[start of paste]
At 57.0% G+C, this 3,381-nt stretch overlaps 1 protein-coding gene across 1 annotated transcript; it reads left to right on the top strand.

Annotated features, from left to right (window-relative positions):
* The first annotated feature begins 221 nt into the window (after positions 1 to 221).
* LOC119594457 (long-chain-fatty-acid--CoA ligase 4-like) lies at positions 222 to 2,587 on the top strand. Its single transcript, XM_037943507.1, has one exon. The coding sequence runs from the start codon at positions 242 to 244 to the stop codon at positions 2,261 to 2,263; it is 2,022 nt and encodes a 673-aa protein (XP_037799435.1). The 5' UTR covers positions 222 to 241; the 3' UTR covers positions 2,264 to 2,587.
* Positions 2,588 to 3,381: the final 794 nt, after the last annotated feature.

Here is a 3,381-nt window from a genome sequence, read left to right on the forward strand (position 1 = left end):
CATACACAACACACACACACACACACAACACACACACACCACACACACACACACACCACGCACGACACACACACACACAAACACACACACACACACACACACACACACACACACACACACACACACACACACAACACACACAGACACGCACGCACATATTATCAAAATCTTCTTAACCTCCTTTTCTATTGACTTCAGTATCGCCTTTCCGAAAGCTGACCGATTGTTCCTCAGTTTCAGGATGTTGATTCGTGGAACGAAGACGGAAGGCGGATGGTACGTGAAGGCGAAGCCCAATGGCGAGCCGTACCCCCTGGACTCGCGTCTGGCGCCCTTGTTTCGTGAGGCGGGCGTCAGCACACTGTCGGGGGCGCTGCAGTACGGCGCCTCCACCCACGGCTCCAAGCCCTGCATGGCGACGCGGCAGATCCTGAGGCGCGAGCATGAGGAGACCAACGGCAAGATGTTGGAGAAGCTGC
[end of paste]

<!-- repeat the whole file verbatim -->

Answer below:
At 57.0% G+C, this 3,381-nt stretch overlaps 1 protein-coding gene across 1 annotated transcript; it reads left to right on the top strand.

Annotated features, from left to right (window-relative positions):
* The first annotated feature begins 221 nt into the window (after positions 1 to 221).
* LOC119594457 (long-chain-fatty-acid--CoA ligase 4-like) lies at positions 222 to 2,587 on the top strand. Its single transcript, XM_037943507.1, has one exon. The coding sequence runs from the start codon at positions 242 to 244 to the stop codon at positions 2,261 to 2,263; it is 2,022 nt and encodes a 673-aa protein (XP_037799435.1). The 5' UTR covers positions 222 to 241; the 3' UTR covers positions 2,264 to 2,587.
* Positions 2,588 to 3,381: the final 794 nt, after the last annotated feature.

Here is a 3,381-nt window from a genome sequence, read left to right on the forward strand (position 1 = left end):
CATACACAACACACACACACACACACAACACACACACACCACACACACACACACACCACGCACGACACACACACACACAAACACACACACACACACACACACACACACACACACACACACACACACACACACAACACACACAGACACGCACGCACATATTATCAAAATCTTCTTAACCTCCTTTTCTATTGACTTCAGTATCGCCTTTCCGAAAGCTGACCGATTGTTCCTCAGTTTCAGGATGTTGATTCGTGGAACGAAGACGGAAGGCGGATGGTACGTGAAGGCGAAGCCCAATGGCGAGCCGTACCCCCTGGACTCGCGTCTGGCGCCCTTGTTTCGTGAGGCGGGCGTCAGCACACTGTCGGGGGCGCTGCAGTACGGCGCCTCCACCCACGGCTCCAAGCCCTGCATGGCGACGCGGCAGATCCTGAGGCGCGAGCATGAGGAGACCAACGGCAAGATGTTGGAGAAGCTGC